Harun Farocki – the director whose perspicacious cinematic essays analyzed the new media world – died in July 2014. With his radical way of looking at
things Farocki strove to endow images with their own form of self-will, to expose their political and cultural coding. The Goethe-Institut Los Angeles and
Los Angeles Filmforum join to present a free eight-screening series of some of Farocki’s masterworks, running on Wednesday nights from January 14 to March
Farocki lived and worked in Berlin as a filmmaker, artist and writer. His essay and observational films question the production and perception of images,
decoding film as a medium and examining how audiovisual culture is related to history, politics, technology and war. His projects have been shown in
festivals and solo, group and retrospective exhibitions worldwide at important events and international institutions, including the 2010 São Paulo
Biennial, Documenta X and XXII in Kassel, Tate Modern in London, MACBA in Barcelona, Museum Ludwig in Cologne and the Jeu de Paume in Paris.
Screenings In memory of filmmaker Harun Farocki
Wednesday nights from January 14 to March
4 at 7:00 pm
Where: At the Goethe-Institut Los Angeles, 5750 Wilshire Blvd. Suite 100, Los Angeles, CA 90036
Tickets: Free admission, but RSVP needed, by email to
email@example.com or by phone at 323.525.3388
$1 validated parking (for events only) on weekdays after 6:00 pm and all day on weekends in the Wilshire Courtyard West underground garage-P1.
For more event information visit HERE
Screening on Wednesday, January 14th 2015, 7:00 pm
Leben: BRD (How to Live in the FRG)
1990, 88 min. color, German with English subtitles. Digital
The author assembles a genre picture of the contemporary FRG with shots of scenes where life is rehearsed, ability/durability is tested. Wherever one
looks, people appear as actors playing themselves; they take on roles. A play in the theater of life made up of training courses, fitness tests for things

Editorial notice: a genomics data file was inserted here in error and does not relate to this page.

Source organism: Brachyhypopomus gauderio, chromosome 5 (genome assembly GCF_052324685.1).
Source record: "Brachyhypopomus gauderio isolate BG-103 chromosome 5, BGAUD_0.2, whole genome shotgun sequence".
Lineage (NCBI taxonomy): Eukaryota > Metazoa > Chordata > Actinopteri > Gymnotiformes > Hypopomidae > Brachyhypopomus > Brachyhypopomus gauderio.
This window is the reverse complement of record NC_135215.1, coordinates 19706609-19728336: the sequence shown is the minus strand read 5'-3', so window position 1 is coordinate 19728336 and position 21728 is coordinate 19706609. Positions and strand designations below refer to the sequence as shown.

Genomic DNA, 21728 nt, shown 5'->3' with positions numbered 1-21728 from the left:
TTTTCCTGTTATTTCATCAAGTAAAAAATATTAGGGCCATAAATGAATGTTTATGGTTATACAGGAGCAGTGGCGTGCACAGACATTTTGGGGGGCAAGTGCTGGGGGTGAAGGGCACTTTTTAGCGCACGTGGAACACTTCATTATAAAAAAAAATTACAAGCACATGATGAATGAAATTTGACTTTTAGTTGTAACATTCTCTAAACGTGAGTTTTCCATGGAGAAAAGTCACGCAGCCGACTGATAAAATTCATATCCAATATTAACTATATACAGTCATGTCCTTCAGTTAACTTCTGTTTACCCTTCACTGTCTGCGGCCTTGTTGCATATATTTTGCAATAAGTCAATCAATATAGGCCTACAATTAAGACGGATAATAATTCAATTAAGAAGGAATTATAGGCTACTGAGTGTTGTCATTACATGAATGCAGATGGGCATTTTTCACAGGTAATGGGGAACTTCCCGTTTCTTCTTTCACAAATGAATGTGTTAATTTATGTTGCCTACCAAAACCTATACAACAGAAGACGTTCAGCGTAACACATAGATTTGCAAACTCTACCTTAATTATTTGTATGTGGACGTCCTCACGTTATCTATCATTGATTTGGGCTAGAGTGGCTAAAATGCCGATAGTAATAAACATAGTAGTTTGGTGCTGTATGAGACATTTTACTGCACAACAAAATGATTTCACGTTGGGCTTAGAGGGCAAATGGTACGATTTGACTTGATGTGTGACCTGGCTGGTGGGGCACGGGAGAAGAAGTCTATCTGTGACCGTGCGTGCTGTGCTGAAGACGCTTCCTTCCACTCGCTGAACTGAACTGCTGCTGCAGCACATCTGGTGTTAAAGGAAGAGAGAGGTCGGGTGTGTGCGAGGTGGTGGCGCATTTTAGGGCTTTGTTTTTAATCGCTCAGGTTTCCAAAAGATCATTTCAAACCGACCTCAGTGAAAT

and people. Be it in birth preparation classes for expectant parents or in practice runs for sales talks, on the military training ground or during
role-plays for educational purposes. Everywhere the incessant effort to be prepared for the emergency of “reality” can be felt.
“How To Live In The FRG” assembles out of a wealth of details a picture of a society in which childbearing and dying, crying and taking care of people, crossing streets and killing
are taught and learned in state or private institutions, indeed have to be learned. The real mechanical ballet is not danced by machines but by people, who
move to a music that feeds on bombastic phrases from the realms of social work, bureaucracy and therapy. All together, the collected scenes appear to
support the view that a mentality of insurance and providing for the future prevails in the FRG, a country in which happiness as well as misery are
supposed to be disciplined by means of social techniques and freed from any measure of unpredictability. And yet
“How To Live In The FRG”
goes beyond such an interpretation. The participants in the games, tests, and therapy sessions are not degraded into pieces of evidence for some theory or
other. They retain, to varying degrees, something of their dignity. This is a result of Farocki’s working method: he has edited the scenes in such a way
that even the most nonsensical occurrences as it were explain themselves.
Wednesday, January 21st 2015, 7:00 pm
Erkennen und Verfolgen (War at a Distance)
2003, 58 min. color and b/w. German with English subtitles, Digital.